Process 142 generates (148) a second segment tree data structure 150 (FIG. 17B), which may be a fully-subdivided segment tree data structure as shown, or a segment tree data structure generated according to process 100. Segment tree data structure 150 includes nodes covering a time duration that follows the initial time duration of segment tree data structure 146. For example, segment tree data structure 150 may have nodes that may cover the “8-16” time duration.

In process 142, following expiration of the first time duration (152), in this case “0-8,” process 142 resets (154) nodes in segment tree data structure 146 to cover a time duration that follows the third time duration. Thus, as shown in FIG. 17C, process 142 resets segment tree data structure 146 to cover time duration “16-24,” which is the time duration immediately following time duration “8-16” in segment tree data structure 150.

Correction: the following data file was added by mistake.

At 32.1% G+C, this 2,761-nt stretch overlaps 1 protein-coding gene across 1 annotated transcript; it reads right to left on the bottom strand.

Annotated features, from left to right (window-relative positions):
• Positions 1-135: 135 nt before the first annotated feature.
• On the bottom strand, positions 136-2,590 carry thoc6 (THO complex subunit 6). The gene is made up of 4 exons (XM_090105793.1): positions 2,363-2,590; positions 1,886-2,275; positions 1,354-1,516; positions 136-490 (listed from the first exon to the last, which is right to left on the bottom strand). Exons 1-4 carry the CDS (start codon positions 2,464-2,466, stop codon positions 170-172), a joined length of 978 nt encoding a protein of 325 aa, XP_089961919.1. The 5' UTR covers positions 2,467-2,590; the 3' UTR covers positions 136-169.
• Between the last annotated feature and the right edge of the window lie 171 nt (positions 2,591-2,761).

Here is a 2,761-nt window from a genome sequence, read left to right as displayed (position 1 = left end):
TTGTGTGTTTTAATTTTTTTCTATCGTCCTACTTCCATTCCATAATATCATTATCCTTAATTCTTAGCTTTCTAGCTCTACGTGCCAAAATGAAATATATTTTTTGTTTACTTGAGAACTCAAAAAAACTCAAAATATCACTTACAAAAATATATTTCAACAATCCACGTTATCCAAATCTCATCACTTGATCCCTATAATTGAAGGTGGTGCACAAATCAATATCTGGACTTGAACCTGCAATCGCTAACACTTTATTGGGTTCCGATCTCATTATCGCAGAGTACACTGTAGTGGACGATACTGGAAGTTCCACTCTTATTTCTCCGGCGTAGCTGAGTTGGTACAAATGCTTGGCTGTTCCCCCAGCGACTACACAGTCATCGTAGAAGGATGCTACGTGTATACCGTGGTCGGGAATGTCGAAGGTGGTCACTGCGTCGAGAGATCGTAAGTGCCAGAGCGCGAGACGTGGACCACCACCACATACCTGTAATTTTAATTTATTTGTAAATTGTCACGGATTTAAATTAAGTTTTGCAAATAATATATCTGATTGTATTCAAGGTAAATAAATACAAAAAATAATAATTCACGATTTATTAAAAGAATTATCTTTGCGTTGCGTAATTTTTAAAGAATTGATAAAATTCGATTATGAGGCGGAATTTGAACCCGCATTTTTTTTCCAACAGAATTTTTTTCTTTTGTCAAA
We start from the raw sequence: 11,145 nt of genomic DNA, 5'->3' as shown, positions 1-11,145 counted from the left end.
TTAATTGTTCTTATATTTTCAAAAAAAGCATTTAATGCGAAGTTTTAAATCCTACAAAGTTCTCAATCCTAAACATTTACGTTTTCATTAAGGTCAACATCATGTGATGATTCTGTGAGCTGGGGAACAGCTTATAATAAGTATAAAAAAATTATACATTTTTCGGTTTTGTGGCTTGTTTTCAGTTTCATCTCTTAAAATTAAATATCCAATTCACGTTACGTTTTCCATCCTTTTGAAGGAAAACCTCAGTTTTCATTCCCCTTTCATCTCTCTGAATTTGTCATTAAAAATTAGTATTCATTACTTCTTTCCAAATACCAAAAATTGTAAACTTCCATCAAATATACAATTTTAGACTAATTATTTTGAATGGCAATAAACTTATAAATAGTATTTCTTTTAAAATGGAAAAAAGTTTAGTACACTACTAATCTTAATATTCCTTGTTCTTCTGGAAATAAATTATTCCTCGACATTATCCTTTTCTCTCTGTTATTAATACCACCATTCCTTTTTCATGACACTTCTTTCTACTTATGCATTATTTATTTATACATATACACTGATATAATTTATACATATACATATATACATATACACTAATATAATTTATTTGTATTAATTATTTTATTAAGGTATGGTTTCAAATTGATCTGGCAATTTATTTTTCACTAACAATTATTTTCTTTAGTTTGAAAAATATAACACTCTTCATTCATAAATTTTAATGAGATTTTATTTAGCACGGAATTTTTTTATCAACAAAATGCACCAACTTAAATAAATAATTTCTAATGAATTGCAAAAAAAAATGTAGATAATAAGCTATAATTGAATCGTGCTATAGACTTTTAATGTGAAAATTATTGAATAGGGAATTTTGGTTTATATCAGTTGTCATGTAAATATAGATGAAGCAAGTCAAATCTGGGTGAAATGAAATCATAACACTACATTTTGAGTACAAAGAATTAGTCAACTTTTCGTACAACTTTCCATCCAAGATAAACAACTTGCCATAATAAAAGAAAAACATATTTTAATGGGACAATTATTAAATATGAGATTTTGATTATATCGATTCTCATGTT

In this way, the same memory (e.g., in resource manager repository 25) may be re-used or “re-cycled” to store segment tree data structures covering different time durations. Following expiration of the second time duration (158), in this case “8-16,” segment tree data structure 150 may be reset (159) to cover a next time duration, such as “24-32” (FIG. 17D). Time duration “24-32” follows time duration “16-24.”